By Philip Sherwell in Teheran
June 3, 2001
THE impending election in Iran is likely to be won by the pro-reform president, but many young voters have lost faith in his ability to deliver change. Today's hottest status symbol for young Iranians is a nose job. Maryam, an office secretary from Teheran, has big brown eyes, long eyelashes and an attractive smile. She was always happy with her features - with one exception. She said: "My nose was too big, so I saved up some money and borrowed the rest from my parents to have it done."
After the operation, she proudly walked the city streets - her bandaged nose on display like a badge of honour. The craze for facial realignment is the latest sign of how the country's legions of young people - 60 per cent of the population of 65 million are under 25 - are pursuing their own lives while reformers and conservative clerics struggle for the soul of the Islamic republic.
The political confrontation reaches a new peak at Friday's presidential election, with the incumbent, Mohammed Khatami, heading for a second landslide win on a pro-reform ticket. His victory is unlikely to change much.
The economy is stagnant and Islamic hard-liners around Ayatollah Ali Khamenei, the Supreme Leader and the ultimate source of power in Iran's theocracy, have blocked most of President Khatami's changes and jailed many leading reformers.
His support base is centred on the young, many of whom sought refuge from Teheran's heat and smog last week in mountains north of the city. These are the children of the post-revolution baby boom which followed calls by the late Supreme Leader, Ayatollah Ruhollah Khomeini, for Iranians to produce "soldiers for Islam" amid the war with Iraq.
At one of their favourite mountain haunts, the Cafe of the Seven Pools, few expected a Khatami victory to change their lives. There was more enthusiasm for discussing the merits of surgery to reduce the proportions of the often prominent Persian nose.
In a country where women are required - on pain of the lash - to observe the rules of hejab in public by covering their hair and wearing loose clothing to hide the shape of their bodies, facial appearance is all important. Hence the rush of nose jobs.
A student whose nose was plastered in dressings after an operation said: "Iranian women have beautiful faces, but big noses. I've read that, in the West, women have breast jobs. This is the equivalent for us."
Increasing numbers of young men are also opting for the cosmetic surgery. Reza Barazi, 23, a computer worker, said: "It's the fashion." His friends said they would follow suit if they could afford to. The procedure costs about £700 - a sizeable sum in Iran.
The scene at the Cafe of the Seven Pools looks innocent enough by Western standards: young men and women chatting, sipping soft drinks, as they relax beside a stream. Nearby, a small group are singing a pre-revolution love ballad to a guitar.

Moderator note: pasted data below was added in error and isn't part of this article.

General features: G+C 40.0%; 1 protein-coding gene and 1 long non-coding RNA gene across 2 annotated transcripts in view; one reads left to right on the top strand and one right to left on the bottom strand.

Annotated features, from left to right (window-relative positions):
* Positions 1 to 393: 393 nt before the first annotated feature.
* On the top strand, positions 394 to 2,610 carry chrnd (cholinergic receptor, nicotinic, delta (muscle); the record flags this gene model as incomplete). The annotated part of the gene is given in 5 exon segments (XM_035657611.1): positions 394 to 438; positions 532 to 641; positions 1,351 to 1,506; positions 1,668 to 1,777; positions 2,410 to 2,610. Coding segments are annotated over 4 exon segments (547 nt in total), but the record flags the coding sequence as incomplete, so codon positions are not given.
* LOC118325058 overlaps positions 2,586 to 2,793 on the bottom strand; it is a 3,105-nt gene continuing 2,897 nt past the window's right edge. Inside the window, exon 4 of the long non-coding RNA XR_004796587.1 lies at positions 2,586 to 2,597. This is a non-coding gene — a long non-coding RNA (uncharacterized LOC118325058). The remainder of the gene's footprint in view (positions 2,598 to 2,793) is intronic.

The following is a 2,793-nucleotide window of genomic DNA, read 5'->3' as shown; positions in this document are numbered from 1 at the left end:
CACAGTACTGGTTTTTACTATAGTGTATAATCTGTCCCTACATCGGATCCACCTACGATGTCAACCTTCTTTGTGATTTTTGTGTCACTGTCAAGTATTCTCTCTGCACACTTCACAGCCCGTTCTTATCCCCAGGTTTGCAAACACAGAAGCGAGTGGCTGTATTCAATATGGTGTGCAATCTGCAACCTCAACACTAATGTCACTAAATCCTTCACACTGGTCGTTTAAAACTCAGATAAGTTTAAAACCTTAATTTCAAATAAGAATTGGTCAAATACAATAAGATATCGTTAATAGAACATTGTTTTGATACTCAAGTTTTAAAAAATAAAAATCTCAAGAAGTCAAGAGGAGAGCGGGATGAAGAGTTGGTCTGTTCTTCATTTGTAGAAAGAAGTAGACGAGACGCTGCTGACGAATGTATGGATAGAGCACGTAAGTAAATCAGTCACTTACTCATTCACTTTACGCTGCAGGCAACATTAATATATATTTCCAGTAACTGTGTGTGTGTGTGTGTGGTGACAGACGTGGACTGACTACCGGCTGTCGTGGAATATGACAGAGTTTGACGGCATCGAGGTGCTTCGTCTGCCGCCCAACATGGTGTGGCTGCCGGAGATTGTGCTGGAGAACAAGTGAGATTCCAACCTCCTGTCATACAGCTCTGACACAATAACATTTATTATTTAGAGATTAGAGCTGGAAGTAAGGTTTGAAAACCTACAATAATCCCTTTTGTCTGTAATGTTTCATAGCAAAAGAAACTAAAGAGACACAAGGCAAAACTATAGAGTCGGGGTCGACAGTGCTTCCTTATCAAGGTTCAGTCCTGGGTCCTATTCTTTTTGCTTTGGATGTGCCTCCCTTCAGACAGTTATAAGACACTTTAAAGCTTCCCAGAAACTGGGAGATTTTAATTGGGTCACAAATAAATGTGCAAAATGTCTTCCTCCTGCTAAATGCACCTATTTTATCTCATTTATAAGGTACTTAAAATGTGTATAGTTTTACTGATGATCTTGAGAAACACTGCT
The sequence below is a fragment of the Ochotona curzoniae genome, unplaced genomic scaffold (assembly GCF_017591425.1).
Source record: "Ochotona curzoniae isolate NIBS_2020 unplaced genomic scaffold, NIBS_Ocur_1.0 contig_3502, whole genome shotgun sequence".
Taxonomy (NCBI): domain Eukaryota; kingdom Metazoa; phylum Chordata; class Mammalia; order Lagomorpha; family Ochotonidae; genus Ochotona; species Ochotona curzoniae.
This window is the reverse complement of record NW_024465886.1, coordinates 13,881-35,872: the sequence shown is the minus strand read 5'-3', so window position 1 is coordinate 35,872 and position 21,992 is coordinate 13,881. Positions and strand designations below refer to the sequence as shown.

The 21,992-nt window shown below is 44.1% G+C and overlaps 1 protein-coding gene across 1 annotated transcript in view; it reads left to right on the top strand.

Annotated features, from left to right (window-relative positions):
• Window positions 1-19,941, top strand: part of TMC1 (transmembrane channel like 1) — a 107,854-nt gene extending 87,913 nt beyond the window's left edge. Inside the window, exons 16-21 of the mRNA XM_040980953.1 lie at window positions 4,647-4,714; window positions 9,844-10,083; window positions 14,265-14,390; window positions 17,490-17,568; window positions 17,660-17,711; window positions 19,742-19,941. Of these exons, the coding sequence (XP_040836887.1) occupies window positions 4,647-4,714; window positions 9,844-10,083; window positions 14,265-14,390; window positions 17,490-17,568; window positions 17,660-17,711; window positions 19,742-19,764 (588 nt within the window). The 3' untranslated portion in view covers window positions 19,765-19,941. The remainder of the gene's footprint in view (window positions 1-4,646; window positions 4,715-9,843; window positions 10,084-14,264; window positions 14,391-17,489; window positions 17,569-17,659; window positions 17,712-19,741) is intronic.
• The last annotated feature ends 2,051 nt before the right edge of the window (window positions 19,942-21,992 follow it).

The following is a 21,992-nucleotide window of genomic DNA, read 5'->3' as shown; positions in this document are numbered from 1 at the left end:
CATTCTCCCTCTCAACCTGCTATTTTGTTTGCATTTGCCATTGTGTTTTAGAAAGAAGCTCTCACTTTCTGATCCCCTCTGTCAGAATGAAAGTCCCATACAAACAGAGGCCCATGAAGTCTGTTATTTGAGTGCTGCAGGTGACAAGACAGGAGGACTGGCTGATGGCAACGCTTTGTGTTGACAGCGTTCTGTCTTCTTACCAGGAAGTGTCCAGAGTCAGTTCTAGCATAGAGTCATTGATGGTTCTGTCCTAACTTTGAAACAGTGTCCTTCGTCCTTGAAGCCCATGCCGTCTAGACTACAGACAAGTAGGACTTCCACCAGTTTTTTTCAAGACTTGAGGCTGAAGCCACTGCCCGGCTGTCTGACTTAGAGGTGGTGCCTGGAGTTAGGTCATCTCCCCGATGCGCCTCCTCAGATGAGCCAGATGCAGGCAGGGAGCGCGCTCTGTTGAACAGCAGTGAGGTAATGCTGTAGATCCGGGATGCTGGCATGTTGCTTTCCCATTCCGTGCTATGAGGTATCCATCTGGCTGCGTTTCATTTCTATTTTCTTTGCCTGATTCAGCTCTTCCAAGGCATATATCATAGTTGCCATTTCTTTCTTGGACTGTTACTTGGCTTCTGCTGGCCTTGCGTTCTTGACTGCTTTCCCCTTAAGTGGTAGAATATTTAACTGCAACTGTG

Such a sight would have been unthinkable until recently. Officially, women are allowed to be alone only with men who are their husbands or close relatives, but many at the cafe were with boyfriends. Couples in search of greater intimacy scrambled to secluded spots up the mountain. Headscarves were often swept back to reveal more hair than technically allowed (and for a daring few, replaced by sun hats or baseball caps).
The religious police still play cat-and-mouse with courting couples on the mountain, and many young men have stories of being carted off to explain their "inappropriate" behaviour. Such raids are, however, much rarer than they were before President Khatami came to power in 1997.
This apparent easing of social mores is probably little more than a sop to the young to fend off discontent over the stalling of the Khatami reform programme.
For a heady first two years after his election, a newly outspoken media stretched their wings and a diversity of political and social views was tolerated. In 1999, however, the conservative fightback started when Ayatollah Khamenei forbade parliament to discuss a liberal press law. Hard-liners controlling the judiciary and police have in recent months overseen scores of arrests of journalists, student leaders and dissenting clerics.
The past two years have also witnessed an unprecedented brain drain of gifted Iranians who gave up hope of change as Mr Khatami proved unable - or unwilling - to take on his influential opponents. Ayatollah Khomeini remains a dominant political figure, 12 years after his death.
His stern features and Islamic exaltations stare down from towering murals. Placards have been erected across Teheran to mark tomorrow's anniversary of his death. There are no strong conservative challengers among the 10 candidates allowed to compete in the election, and it seems that the current Supreme Leader is happy to see the President stand again to head off the risk of popular unrest.
Mr Khatami's campaign is a muted affair compared with the excitement of 1997. His rivals - who include Ali Fallahian, a former intelligence chief wanted in Germany for his alleged role in the murder of exiled dissidents - are expected to garner a maximum of eight million of a potential 42 million votes. The big unknown is how the apathy factor will affect turnout.
Not all Iranians are pleased with Mr Khatami's limited version of Islamic glasnost. At Teheran's Martyrs' Cemetery, where thousands of victims of the war with Iraq are buried, an old woman tending her son's grave was dismissive. "His reforms have given us drug addicts and bad hejabi [loose women]," she said. "He won't be getting my vote."